you could use the if it is definitive and the only impression you have: her appearance gave me the impression of the wicked witch...
     

    khongnho

    Senior Member
    Vietnamese
    Hi,

    An is used here because it is not definitive - it is not the only impression of Chrissie, it is just one of many possible impressions. you may have another impression of Chrissie's intellect, or her behaviour, this impression is of her look.

    Also it is general (so again not definitive), it is not just your impression, but an impression many people might make, given her appearance.

    you could use the if it is definitive and the only impression you have: her appearance gave me the impression of the wicked witch...

    Ditto! Seconded!
     

    TommyGun

    Senior Member
    Hello,
    you could use the if it is definitive and the only impression you have: her appearance gave me the impression of the wicked witch...
    Let's rewrite the original paragraph with the definite article and find out contexts where it would fit better.
    a)
    Chrissie was a tall girl who was quite beautiful when she stood up to her full height, but she didn't seem to realise this and spent her time crouching to be the same as the rest of us. That's why she often looked more like the Wicked Witch than a movie star -an impression reinforced by her irritating way of jabbing you with a finger the second before she said something to you.
    b)
    Chrissie was a tall girl who was quite beautiful when she stood up to her full height, but she didn't seem to realise this and spent her time crouching to be the same as the rest of us. That's why she often looked more like the Wicked Witch than a movie star -the impression reinforced by her irritating way of jabbing you with a finger the second before she said something to you.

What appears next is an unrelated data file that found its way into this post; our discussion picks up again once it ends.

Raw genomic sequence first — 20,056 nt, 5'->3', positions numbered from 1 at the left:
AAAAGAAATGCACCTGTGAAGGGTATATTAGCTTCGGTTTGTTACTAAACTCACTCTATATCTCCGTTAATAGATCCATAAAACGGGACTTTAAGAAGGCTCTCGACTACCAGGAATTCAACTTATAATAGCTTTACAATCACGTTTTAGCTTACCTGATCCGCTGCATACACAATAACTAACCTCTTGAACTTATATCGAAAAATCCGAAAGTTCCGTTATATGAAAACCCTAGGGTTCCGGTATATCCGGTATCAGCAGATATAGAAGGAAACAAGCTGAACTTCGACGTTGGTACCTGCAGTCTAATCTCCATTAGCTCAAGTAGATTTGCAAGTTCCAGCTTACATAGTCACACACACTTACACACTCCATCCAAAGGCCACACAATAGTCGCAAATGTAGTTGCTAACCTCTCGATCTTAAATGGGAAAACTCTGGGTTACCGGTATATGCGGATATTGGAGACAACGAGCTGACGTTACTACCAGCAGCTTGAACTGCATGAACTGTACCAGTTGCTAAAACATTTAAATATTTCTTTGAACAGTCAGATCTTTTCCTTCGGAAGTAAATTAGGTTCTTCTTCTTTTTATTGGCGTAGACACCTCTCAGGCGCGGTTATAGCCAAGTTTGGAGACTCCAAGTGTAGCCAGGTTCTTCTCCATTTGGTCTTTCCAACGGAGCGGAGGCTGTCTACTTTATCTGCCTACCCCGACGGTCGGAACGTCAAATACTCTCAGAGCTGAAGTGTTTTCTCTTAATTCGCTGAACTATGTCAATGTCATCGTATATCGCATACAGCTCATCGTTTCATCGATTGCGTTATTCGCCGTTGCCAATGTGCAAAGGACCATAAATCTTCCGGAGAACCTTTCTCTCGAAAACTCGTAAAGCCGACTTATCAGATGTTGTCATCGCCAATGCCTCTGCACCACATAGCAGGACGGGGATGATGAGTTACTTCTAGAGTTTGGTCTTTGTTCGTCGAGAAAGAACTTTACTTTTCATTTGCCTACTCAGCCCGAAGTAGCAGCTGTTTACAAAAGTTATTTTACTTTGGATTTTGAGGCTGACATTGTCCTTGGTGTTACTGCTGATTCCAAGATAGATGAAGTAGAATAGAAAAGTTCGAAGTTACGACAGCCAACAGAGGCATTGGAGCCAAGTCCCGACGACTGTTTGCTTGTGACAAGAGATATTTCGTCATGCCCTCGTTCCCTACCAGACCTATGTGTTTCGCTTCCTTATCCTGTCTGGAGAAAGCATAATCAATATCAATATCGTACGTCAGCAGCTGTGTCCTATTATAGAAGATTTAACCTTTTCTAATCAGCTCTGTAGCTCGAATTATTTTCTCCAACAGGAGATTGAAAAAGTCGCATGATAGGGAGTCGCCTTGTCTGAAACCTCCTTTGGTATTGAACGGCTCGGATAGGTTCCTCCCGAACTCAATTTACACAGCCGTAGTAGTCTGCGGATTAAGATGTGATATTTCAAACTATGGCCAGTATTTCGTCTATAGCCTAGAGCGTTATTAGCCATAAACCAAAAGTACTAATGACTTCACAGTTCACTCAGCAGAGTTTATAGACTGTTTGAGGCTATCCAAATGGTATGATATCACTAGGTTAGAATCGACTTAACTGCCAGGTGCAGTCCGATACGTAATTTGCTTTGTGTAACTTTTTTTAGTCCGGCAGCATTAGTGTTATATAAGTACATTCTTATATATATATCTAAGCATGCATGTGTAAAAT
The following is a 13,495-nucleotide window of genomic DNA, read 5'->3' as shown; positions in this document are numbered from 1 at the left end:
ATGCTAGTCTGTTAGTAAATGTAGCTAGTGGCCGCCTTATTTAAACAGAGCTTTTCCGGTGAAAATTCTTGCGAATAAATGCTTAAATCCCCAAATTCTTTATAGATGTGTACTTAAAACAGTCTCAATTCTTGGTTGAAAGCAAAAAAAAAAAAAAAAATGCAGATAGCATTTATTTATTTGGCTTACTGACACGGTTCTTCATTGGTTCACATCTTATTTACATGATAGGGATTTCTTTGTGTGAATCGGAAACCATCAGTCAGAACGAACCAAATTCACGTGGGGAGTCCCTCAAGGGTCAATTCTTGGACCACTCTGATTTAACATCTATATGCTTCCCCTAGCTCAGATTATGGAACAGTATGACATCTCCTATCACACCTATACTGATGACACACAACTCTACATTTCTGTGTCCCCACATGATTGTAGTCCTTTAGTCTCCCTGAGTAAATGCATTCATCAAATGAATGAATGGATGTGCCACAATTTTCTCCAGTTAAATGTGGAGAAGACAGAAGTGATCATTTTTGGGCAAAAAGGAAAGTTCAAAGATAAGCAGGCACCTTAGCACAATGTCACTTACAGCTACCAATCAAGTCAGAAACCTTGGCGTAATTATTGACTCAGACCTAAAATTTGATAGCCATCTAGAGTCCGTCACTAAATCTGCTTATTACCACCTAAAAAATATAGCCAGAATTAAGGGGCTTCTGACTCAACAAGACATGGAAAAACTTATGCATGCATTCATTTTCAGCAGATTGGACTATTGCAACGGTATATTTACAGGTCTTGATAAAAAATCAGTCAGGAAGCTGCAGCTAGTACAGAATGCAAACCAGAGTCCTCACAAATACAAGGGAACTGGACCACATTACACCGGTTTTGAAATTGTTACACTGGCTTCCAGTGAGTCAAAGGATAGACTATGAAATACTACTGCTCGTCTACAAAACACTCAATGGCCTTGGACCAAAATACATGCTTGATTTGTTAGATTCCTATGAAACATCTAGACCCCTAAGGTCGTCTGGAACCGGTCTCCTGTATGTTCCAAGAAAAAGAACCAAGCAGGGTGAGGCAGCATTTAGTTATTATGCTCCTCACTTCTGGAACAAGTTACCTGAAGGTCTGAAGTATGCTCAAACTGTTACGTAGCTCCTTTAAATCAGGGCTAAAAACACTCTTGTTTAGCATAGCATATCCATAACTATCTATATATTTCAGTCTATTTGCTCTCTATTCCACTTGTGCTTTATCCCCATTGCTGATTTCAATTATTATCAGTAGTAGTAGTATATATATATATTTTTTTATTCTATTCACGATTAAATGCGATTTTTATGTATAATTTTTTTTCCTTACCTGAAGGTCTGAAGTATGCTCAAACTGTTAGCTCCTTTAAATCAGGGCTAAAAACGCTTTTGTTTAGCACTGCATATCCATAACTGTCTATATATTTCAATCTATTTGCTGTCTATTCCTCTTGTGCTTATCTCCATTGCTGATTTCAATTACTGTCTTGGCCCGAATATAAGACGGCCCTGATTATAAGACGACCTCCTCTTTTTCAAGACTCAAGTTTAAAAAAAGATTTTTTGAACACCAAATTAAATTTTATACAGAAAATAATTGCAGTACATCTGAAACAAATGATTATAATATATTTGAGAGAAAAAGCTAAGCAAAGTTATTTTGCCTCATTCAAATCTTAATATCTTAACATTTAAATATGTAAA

Below are my suggestions about what could be the difference:
    1. In b) the impression is more certain, and feels stronger than in a).
    2. b) is the primary impression that anyone who knows Chrissie can get about her.
    3. b) is the narrator's impression.
    4. b) is the narrator's primary impression.
    ....

    Which of the points do you think would work best? Maybe none, and I am off the mark at all?
     

    EStjarn

    Senior Member
    Spanish
    Which of the points do you think would work best? Maybe none, and I am off the mark at all?
    I'm sorry, TommyGun, but, as I see it, none of your suggestions explain "the" here. "An" is simply the more natural choice.

    The only exceptions I can think of would be:

    (i) If to the reader it was a known fact that Chrissie often looked more like the Wicked Witch than a movie star. But the context suggests it is not.

    (ii) If the narrator was speaking to himself/herself, which again is contradicted by the context.

    In short, I can't defend using "the" here.
     
    Last edited:

    TommyGun

    Senior Member
    Thanks, EStjarn!

    Would a third exception, which I suggest, count to you?

    (iii) It's the impression that the speaker received from her. He implied his reception of the impression, but didn't express it in words:
    That's why she often looked more like the Wicked Witch than a movie star -the impression [that I get from her] reinforced by her irritating way of jabbing you with a finger the second before she said something to you.
     

    EStjarn

    Senior Member
    Spanish
    I understand the narrator is referring to a general impression, not a personal one, having just finished a sentence with "as the rest of us."

    To give the reader a chance to understand the impression was personal, I'd say it would be necessary to point it out, for example by adding "to me":
    That's why to me she often looked more like the Wicked Witch than a movie star - the impression reinforced by her irritating way of jabbing you with a finger the second before she said something to you.
    In that case, I agree that "the" would be appropriate.